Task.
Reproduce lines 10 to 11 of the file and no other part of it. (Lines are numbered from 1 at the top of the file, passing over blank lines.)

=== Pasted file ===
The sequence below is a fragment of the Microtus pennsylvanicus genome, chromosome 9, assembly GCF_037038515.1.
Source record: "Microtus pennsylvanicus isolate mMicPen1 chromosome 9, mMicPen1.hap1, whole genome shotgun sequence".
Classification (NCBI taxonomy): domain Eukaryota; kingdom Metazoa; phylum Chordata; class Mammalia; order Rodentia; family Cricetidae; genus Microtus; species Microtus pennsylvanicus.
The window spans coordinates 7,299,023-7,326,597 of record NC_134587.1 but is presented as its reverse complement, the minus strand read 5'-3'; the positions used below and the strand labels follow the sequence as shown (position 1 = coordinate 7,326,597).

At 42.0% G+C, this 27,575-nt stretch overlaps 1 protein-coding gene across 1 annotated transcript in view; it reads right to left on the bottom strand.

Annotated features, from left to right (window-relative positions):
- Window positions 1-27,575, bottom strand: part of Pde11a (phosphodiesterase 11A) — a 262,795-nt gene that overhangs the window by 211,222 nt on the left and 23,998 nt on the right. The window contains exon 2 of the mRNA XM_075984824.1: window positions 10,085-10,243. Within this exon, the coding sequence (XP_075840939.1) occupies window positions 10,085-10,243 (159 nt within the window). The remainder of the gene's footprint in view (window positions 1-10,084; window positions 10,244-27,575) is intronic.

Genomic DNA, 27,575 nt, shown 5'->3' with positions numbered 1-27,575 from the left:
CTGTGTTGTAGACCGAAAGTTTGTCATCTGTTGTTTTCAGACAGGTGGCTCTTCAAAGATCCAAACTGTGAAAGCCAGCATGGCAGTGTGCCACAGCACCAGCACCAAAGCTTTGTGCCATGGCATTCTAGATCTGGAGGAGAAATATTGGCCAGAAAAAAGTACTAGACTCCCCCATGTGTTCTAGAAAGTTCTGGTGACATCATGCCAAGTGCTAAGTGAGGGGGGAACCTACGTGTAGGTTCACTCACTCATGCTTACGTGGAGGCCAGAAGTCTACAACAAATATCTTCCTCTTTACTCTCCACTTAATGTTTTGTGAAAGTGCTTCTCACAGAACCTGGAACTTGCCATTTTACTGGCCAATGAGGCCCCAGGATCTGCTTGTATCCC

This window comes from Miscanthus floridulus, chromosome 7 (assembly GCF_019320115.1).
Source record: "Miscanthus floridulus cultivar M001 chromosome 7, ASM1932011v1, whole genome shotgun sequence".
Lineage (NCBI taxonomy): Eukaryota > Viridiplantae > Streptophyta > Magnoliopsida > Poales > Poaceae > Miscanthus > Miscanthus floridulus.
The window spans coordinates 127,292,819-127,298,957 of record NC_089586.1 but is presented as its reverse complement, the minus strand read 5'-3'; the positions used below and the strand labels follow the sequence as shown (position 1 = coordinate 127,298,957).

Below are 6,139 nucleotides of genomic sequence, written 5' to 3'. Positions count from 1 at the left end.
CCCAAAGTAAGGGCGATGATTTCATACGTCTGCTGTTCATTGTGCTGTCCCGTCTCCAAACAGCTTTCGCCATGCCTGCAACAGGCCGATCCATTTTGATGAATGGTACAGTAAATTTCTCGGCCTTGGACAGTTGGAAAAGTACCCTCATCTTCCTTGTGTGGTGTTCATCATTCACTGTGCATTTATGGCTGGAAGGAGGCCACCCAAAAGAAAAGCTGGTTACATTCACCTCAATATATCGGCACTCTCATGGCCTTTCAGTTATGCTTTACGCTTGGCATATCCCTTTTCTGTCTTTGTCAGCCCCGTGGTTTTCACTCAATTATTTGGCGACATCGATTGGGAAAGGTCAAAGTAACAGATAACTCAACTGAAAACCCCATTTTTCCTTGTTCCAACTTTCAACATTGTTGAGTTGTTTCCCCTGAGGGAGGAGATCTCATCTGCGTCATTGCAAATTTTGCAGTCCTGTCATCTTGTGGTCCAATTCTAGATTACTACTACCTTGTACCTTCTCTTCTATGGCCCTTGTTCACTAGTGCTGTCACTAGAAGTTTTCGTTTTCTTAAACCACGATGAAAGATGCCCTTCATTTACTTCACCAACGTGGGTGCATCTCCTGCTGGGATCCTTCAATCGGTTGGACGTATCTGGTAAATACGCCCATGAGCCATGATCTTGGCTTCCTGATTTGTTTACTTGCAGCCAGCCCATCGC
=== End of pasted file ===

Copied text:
This window comes from Miscanthus floridulus, chromosome 7 (assembly GCF_019320115.1).
Source record: "Miscanthus floridulus cultivar M001 chromosome 7, ASM1932011v1, whole genome shotgun sequence".